Supplemental Reading

Madison Bush ’18
Guest Contributor

We all dread the search for the perfect supplement—whether fighting for the library reserve copy of a suggested text or hunting through the piles of hornbooks at the PILA Book Sale. Similarly, finding the perfect novel, while certainly more enjoyable, can be equally frustrating. Most law students love reading (or don’t and maybe should have thought the law school thing through a little better), but are too overcommitted and under-caffeinated to choose a book, much less read it. In this column, I’ll do the work for you, giving you that perfect title which will float around at the bottom of your to-read pile, waiting for the magical day when you find yourself with the elusive creature called free time. Reading this review is a short investment, which you can walk away from at the end (unlike your journal—good luck 1L’s).   

In a world of self-help books, hobby blogs and fake news, I am happy to see the growth of the online literary magazine.  The publishing world offers few paths for writers, and traditional publishing has killed as many careers as it creates. Meanwhile, the online self-publishing industry opened the floodgates for authors who could not get their work past the to-read pile of an editor’s desk. Of course, that is not always a good thing.  Editors are important and without them many works appear in an immature, unpolished form. Literary journals strike the happy medium between the stringent world of traditional publishing and the free-for-all of self-publishing—offering new writers and new editors room to grow. 

he Kava plant. Photo courtesy

he Kava plant.
Photo courtesy

Rumble Fish is a brand-new online literary magazine edited by Katie Sions, a University of Virginia graduate who puts her English degree to good use in this clever, curated collection of short fiction, non-fiction, poetry, and art.  The clean WordPress site—evergreen and cranberry, with a swampy cover photo—beckons visitors to enter a literary realm, one replete with (perhaps unintentionally) strong ties to Virginia.  The debut Winter 2017 Issue contains two poems, two short fictions and one non-fiction reflection, in addition to four black-and-white original drawings. The drawings complement the works, ranging from a cartoonish rat to an exercise in shading, followed by a pair of lovely cardinals and ending with a satellite tower, of all things. The Editor’s Note sets off the issue, an exuberant introduction disguised as a thoroughbred race (Editor’s Note, an actual horse, won the Belmont Stakes in 1996).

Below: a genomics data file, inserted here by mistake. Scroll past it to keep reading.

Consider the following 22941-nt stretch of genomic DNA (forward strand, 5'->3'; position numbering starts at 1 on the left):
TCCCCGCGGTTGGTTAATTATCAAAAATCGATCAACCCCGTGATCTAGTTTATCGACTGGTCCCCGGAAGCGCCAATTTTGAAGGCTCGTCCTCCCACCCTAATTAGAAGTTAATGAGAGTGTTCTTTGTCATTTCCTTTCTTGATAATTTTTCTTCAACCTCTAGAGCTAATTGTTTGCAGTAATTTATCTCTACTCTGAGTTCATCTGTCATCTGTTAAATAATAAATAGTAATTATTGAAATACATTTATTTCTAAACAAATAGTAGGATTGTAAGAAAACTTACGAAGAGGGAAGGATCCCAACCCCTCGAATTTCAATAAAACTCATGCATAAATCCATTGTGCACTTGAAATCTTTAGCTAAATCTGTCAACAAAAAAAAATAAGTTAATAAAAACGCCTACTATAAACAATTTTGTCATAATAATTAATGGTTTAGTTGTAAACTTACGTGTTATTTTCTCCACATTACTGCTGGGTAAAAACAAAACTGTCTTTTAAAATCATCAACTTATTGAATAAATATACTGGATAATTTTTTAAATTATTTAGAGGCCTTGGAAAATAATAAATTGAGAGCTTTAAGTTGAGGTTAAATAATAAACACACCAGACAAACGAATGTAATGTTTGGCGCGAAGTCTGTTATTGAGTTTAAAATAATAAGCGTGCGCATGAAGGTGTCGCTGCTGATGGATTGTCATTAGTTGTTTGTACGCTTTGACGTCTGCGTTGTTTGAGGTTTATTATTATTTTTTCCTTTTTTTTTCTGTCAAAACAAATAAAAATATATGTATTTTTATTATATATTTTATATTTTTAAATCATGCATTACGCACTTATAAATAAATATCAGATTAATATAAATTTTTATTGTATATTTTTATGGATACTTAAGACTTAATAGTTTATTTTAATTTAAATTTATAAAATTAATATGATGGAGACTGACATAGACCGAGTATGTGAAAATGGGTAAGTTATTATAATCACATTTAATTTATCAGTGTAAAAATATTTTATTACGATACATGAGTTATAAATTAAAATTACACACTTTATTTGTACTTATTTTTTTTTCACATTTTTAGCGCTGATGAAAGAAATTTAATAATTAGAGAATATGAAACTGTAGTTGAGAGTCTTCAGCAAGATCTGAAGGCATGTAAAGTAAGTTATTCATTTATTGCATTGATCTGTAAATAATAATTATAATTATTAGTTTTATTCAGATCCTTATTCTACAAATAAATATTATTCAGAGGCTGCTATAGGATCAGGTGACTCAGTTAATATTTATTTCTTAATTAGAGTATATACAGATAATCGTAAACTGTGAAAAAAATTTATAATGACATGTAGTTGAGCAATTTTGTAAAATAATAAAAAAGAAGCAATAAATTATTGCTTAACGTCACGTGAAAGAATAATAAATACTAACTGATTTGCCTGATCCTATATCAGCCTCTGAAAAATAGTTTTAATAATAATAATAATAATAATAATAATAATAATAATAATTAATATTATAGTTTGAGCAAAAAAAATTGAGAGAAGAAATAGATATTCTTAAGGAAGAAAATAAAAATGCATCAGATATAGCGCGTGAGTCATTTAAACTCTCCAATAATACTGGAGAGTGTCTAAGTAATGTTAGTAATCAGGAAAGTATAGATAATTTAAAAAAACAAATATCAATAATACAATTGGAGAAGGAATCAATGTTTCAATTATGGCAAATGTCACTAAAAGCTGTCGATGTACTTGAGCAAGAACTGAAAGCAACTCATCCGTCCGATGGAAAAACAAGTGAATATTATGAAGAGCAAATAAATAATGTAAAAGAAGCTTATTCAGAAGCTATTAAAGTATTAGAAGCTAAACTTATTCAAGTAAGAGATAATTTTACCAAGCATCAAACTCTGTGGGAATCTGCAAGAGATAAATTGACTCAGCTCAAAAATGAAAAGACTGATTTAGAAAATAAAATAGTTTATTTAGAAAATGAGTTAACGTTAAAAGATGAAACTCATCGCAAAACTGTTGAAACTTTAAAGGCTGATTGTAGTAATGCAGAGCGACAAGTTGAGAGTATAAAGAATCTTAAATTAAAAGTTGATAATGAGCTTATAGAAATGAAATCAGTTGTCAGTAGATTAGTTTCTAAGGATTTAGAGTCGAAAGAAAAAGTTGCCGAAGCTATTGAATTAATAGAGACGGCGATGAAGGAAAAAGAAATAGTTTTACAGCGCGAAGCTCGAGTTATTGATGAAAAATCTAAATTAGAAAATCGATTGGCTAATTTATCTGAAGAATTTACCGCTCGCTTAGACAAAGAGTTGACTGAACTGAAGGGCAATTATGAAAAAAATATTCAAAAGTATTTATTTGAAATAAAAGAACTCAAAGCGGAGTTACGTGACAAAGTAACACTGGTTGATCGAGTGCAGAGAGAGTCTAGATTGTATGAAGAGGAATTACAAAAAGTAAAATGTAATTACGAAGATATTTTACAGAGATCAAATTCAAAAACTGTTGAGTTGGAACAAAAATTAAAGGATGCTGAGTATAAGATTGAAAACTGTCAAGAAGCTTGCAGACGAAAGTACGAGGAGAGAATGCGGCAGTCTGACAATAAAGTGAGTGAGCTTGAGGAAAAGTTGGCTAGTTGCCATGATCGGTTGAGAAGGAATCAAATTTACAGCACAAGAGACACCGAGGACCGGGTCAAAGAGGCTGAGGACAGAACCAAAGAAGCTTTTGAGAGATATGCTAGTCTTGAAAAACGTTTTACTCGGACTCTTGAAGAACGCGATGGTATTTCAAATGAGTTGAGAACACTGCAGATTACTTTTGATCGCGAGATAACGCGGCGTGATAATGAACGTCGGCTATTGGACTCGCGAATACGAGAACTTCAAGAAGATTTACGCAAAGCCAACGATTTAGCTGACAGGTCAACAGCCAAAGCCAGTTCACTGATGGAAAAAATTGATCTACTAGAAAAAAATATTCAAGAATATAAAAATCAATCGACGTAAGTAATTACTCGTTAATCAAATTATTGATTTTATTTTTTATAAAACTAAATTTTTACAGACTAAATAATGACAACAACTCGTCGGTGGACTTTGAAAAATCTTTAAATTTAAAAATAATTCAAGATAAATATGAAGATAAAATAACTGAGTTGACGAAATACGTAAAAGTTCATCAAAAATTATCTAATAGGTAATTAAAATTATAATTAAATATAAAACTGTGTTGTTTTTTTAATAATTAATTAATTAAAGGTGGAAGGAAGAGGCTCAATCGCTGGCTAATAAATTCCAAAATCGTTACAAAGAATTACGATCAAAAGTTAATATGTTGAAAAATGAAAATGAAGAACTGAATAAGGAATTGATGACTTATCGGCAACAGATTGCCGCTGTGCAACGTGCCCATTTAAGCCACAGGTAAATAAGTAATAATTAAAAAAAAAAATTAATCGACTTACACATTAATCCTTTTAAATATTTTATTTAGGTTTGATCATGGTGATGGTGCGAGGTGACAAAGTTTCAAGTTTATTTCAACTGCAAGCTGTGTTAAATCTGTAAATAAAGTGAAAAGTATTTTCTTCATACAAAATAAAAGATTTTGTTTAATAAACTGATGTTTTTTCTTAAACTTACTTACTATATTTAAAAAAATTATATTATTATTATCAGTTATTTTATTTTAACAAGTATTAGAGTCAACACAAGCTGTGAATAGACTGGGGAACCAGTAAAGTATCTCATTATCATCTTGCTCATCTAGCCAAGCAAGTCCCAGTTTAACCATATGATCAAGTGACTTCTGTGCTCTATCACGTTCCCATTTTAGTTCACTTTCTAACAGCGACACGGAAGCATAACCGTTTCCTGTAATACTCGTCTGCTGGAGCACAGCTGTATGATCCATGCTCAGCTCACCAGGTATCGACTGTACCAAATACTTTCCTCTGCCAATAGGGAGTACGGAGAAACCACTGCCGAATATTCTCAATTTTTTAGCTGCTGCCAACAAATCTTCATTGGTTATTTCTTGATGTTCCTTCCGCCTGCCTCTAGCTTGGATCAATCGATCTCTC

The two short fictions are both contemporary pieces with the dark, pastoral flair of the Southern Gothic style of Faulkner and O’Connor. In “Routine Maintenance,” life, death, and rats intermingle.  Two men, Teddy and Isaiah, try to solve a rat problem they created in the first place. The delicate imagery of pet rats, rat poison, and a pregnant sister contribute to the reader’s unease, which carries the story through to a suitably uncertain end. “Appomattox, VA,” falls deeper into heavy themes, introducing us to a first-person narrator, “Winnie,” who spits and smokes and is “the meanest 19 year old” one will know. Readers familiar with old farmhouses and muddy creek beds will easily tromp along with Winnie and Andrew, all the way to a pair of hidden plastic chairs. Grief, growth, and poverty complete the portrait of life in one of the world’s small corners. 

Both poems complement the themes introduced by the short fictions. “Kava Kava” somehow manages to be insufferably hipster and wonderfully honest in fifteen short lines. Kava is a plant grown throughout the Pacific Islands, used traditionally by Pacific Ocean cultures for its medicinal properties. The poem captures the constant American hunt for new fads—a trend which creates cultural appropriation in its wake—while still celebrating the search for new experience. The Winter 2017 Issue ends with David Kunkel’s poem, “Dr. Frock Lectures a Company,” a thought experiment that overlays imagery with scientific formula, in a whimsical theory of grad student existence. 

Of all the pieces, however, I was most struck by B. Wilder’s “This is Me,” a non-fiction reflection on the struggles of living with bipolar disorder. “This is Me” takes the reader along with the author’s journey of self-discovery and self-acceptance, traveling through Hawaii, South America, and Australia, on a series of backpacking adventures, misadventures, and workplace friendships. Some people in the author’s shoes may have been satisfied with learning to cope with bipolar disorder, but B. Wilder shows us how to thrive. 

Rumble Fish hits its mark with this debut issue. Like any first effort, there is room for improvement, from the overly metaphoric editor’s note to the scattered rhombuses filling the empty space. Despite a slight immaturity, however, the twenty-seven pages of the Winter Issue are amazingly balanced and coherent, carving out a place for young authors (with strong ties to Virginia) to celebrate and lament modern America through poetry, fiction, and artistic expression.  

You can find Rumble Fish here: